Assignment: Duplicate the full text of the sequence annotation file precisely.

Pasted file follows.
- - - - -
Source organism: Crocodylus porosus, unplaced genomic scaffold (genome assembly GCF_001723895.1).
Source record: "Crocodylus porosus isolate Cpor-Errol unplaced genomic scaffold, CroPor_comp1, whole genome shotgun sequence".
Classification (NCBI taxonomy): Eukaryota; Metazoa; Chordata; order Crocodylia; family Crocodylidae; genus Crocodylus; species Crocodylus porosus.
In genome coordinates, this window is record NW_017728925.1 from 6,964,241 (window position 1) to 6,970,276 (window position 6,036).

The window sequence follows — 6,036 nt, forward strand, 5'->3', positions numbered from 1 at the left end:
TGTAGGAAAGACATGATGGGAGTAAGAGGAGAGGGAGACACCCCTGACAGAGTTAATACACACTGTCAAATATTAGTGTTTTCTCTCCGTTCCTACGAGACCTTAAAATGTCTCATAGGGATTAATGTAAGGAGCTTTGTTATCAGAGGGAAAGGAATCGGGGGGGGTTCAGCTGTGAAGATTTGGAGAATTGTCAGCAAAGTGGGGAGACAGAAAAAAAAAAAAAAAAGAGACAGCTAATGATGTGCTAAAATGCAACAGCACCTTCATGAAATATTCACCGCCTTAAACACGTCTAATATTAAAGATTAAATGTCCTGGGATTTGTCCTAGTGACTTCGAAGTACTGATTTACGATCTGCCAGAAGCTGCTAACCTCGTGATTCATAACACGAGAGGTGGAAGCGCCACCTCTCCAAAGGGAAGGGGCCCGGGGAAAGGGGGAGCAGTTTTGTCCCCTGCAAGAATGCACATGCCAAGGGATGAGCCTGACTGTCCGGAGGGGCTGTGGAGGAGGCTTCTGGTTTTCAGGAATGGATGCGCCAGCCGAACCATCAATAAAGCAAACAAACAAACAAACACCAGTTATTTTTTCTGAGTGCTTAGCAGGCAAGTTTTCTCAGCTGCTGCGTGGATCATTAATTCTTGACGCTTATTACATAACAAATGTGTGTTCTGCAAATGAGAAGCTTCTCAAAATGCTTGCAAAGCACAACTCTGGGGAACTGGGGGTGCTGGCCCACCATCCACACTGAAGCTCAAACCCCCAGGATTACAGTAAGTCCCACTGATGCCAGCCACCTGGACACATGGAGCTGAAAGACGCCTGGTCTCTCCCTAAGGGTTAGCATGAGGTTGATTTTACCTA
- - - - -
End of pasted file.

Source organism: Crocodylus porosus, unplaced genomic scaffold (genome assembly GCF_001723895.1).
Source record: "Crocodylus porosus isolate Cpor-Errol unplaced genomic scaffold, CroPor_comp1, whole genome shotgun sequence".
Classification (NCBI taxonomy): Eukaryota; Metazoa; Chordata; order Crocodylia; family Crocodylidae; genus Crocodylus; species Crocodylus porosus.
In genome coordinates, this window is record NW_017728925.1 from 6,964,241 (window position 1) to 6,970,276 (window position 6,036).

The window sequence follows — 6,036 nt, forward strand, 5'->3', positions numbered from 1 at the left end:
TGTAGGAAAGACATGATGGGAGTAAGAGGAGAGGGAGACACCCCTGACAGAGTTAATACACACTGTCAAATATTAGTGTTTTCTCTCCGTTCCTACGAGACCTTAAAATGTCTCATAGGGATTAATGTAAGGAGCTTTGTTATCAGAGGGAAAGGAATCGGGGGGGGTTCAGCTGTGAAGATTTGGAGAATTGTCAGCAAAGTGGGGAGACAGAAAAAAAAAAAAAAAAGAGACAGCTAATGATGTGCTAAAATGCAACAGCACCTTCATGAAATATTCACCGCCTTAAACACGTCTAATATTAAAGATTAAATGTCCTGGGATTTGTCCTAGTGACTTCGAAGTACTGATTTACGATCTGCCAGAAGCTGCTAACCTCGTGATTCATAACACGAGAGGTGGAAGCGCCACCTCTCCAAAGGGAAGGGGCCCGGGGAAAGGGGGAGCAGTTTTGTCCCCTGCAAGAATGCACATGCCAAGGGATGAGCCTGACTGTCCGGAGGGGCTGTGGAGGAGGCTTCTGGTTTTCAGGAATGGATGCGCCAGCCGAACCATCAATAAAGCAAACAAACAAACAAACACCAGTTATTTTTTCTGAGTGCTTAGCAGGCAAGTTTTCTCAGCTGCTGCGTGGATCATTAATTCTTGACGCTTATTACATAACAAATGTGTGTTCTGCAAATGAGAAGCTTCTCAAAATGCTTGCAAAGCACAACTCTGGGGAACTGGGGGTGCTGGCCCACCATCCACACTGAAGCTCAAACCCCCAGGATTACAGTAAGTCCCACTGATGCCAGCCACCTGGACACATGGAGCTGAAAGACGCCTGGTCTCTCCCTAAGGGTTAGCATGAGGTTGATTTTACCTA